ANTOANA_ORESKI_Dreamland Terrarium

Antoana’s patterns are magical as well.

Exotic

Balancing work with family, Antoana is a dedicated mother of two. As I muddle through, trying to strike a balance between work and parenthood, I’m inspired by fellow mamas working as artists as well.

To see more of Antoana’s work, check out her website and her blog.


How I Work

Next up, a few questions about my creative process:

What are you working/writing on?

Right now, I’m building out a wall art collection for an exciting licensing deal that’s in the works. I’m finalizing another wall art deal (details coming soon!), and waiting to hear on a couple of other pending collections as well (eek–fingers crossed).

I’m also trying to make a decision about Surtex next spring, and whether to just walk, or to go for it and try to exhibit. Oh, and overhauling my website too. I tend to work best with a lot of irons in the fire.

How does your work differ from others in your genre?  

As many artists have said, this is a hard question to answer about yourself. If I were to sum up what I do, I would say my work is whimsical, layered, and sophisticated. Color is one of my very favorite things. And I enjoy creating depth and interest with a variety of textures.

How does your creative process work?

I love an assignment. Please don’t tell me I can do whatever I want, however I want–I will freeze like a deer in headlights.

When I do start a new project, I’m usually super charged up and excited. Lately, I have also been trying to set an intention at the outset–a kind of prayer to my cosmic muse–that the project will be successful. Then I begin to draw. Without thinking too much about where it’s all going, I fill pages of my sketchbook. Usually just pencil on paper. Then I go back and I look for what’s working (it’s a gut feeling). I scan those drawings and start to play with elements digitally.

At some point in the process, more often than not, I hit a wall. I get stuck. Nothing is working. My excitement morphs into anxiety. And it talks,‘You’re not good enough. What were you thinking? Why you?’ When this happens, I need to walk away.

One of the things about working while being at home with my daughter (3) and my son (8 months), is that I spend a lot of time thinking about different approaches, compositions, and solutions in my head. All this thinking time usually means when I actually sit down to work, I make real progress. Not always, but usually.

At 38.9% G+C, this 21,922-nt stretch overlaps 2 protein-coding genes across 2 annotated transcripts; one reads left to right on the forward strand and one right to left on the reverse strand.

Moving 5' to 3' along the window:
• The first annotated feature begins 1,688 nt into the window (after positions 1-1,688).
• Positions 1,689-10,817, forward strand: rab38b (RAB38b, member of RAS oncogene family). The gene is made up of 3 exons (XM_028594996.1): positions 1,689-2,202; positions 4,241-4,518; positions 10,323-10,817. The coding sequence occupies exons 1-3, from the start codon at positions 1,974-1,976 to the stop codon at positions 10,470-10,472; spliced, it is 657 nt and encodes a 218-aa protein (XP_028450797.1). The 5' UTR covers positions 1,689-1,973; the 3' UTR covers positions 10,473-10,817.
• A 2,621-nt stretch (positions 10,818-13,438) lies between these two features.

Once I have the composition dialed in, I start to play with color. Like I said, this is one of my very favorite steps. I adore color.

Happy with my palette, I take the whole thing into Photoshop and rebuild it, adding texture until I’m happy and the piece is finished.

Why do you create?

From an interview I did last year for Uppercase’s Work/Life 3 Illustration directory:

“When working on a project that I’m really excited about, I get this buzz…an electric current of excitement that lights me up from head to toe. I am an illustrator because it makes my soul sparkle.”

 


Two Artists You Should Know

Enough about me. Now I want share the work of two incredible artists who inspire me.

I met both of these women through Lilla Rogers’ classes (one of the best parts of class is connecting with a community of talented and supportive artists), and I am truly honored and excited to share their immense talent with you.

First up is the fabulous Jennifer Orkin Lewis, whose work was recently featured in Uppercase magazine.

Jennifer, who works under the studio name August Wren, maintains a 30-minute-a-day sketchbook practice. Below are some excerpts. I am inspired on a daily basis by her creations (check out her Facebook page to follow along).

Blue Lady illustration

Jennifer Orking Lewis_Daily Sketchbook

Jennifer Orkin Lewis Uppercase Spread

Jennifer is also one of the semi-finalists in this year’s Global Talent Search!! This was her Terrarium entry.

Terrarium_GTS_AugustWren

I’m so excited to see what Jennifer creates for the second round.

For more of Jennifer’s work, check out her website and her blog .


Next, I present to you the lovely Nelleke Verhoeff. Creating work that is whimsical and fun, yet incredibly sophisticated, Nelleke works under the studio name Red Cheeks Factory, which (from her bio) “…stands for enthusiasm, but also for shyness and excitement.” What I adore most about her work is her loose style and her wonderful people.

“Puzzled,” available for purchase here.

Puzzled

“Ma Cherie,” available for purchase here.

Ma Cherie

Trio Umbrella available for purchase here.